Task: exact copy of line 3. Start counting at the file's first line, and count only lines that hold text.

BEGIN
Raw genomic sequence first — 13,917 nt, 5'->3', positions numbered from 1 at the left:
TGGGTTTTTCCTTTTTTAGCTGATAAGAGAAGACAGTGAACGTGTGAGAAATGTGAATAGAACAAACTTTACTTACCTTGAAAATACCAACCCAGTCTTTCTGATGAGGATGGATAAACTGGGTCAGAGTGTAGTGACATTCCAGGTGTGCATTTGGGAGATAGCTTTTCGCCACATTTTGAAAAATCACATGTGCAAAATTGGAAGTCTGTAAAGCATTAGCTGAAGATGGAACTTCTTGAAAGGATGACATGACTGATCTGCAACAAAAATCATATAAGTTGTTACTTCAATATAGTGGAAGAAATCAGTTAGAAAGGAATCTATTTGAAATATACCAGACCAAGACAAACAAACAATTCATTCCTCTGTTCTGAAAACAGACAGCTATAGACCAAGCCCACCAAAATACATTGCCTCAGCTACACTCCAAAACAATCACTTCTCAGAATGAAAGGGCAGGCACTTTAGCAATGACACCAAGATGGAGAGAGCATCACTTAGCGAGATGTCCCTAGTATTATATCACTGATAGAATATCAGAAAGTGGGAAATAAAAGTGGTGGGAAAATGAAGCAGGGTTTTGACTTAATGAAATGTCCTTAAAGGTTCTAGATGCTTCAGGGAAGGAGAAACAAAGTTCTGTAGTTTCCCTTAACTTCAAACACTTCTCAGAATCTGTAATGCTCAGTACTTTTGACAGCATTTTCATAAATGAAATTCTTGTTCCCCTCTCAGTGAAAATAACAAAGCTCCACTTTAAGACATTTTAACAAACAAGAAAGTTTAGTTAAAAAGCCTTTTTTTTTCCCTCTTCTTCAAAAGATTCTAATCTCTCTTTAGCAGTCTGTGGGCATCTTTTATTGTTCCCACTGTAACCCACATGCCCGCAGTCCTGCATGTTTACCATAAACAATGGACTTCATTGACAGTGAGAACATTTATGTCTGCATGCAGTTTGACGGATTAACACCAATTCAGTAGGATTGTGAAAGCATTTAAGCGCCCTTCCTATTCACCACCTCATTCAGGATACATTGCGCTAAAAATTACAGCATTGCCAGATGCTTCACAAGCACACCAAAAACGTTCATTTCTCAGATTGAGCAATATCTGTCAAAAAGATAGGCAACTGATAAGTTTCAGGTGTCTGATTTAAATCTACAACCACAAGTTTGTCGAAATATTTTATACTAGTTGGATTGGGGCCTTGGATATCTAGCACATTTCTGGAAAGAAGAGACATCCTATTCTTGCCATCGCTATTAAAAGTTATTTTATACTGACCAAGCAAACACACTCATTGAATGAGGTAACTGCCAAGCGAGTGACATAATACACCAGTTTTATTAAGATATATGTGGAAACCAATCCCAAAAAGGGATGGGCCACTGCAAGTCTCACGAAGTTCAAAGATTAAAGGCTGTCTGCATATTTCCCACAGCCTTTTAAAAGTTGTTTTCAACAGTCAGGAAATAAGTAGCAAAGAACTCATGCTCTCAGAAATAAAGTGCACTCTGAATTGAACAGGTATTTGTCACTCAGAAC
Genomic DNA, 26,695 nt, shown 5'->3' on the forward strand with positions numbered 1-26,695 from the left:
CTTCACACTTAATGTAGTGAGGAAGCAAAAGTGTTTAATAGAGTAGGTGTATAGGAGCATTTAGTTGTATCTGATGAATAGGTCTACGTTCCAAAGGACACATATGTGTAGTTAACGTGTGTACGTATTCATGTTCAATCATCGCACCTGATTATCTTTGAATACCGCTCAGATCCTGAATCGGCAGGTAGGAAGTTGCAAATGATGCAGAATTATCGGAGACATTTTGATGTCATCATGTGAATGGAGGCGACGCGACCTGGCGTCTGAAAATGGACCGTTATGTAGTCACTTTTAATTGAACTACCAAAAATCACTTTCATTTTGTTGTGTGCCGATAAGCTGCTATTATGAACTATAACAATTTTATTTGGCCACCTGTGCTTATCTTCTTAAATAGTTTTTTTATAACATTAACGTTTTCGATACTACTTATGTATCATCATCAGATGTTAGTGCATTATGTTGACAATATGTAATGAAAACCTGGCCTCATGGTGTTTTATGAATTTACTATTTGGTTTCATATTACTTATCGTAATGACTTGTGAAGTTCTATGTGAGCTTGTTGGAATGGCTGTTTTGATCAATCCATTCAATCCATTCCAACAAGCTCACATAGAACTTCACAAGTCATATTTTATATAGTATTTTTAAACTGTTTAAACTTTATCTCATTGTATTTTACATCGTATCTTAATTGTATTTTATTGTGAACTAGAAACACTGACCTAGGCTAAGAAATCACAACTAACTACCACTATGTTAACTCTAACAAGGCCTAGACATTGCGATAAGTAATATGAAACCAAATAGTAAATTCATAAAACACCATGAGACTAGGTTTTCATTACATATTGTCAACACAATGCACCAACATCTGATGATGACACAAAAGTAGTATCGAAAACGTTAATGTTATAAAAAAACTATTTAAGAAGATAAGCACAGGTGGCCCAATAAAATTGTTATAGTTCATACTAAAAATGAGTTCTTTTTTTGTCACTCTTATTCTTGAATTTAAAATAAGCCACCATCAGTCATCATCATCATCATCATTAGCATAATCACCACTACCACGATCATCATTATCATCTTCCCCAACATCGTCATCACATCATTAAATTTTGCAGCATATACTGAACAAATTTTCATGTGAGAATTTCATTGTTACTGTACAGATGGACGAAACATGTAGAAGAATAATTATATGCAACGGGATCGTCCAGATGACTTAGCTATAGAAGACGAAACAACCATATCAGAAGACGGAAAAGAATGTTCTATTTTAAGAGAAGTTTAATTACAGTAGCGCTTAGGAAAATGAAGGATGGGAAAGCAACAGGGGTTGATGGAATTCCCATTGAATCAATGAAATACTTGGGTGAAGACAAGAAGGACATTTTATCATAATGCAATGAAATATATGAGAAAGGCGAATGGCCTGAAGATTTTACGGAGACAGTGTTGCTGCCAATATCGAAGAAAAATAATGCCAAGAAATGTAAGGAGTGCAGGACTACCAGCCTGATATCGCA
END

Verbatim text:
Genomic DNA, 26,695 nt, shown 5'->3' on the forward strand with positions numbered 1-26,695 from the left: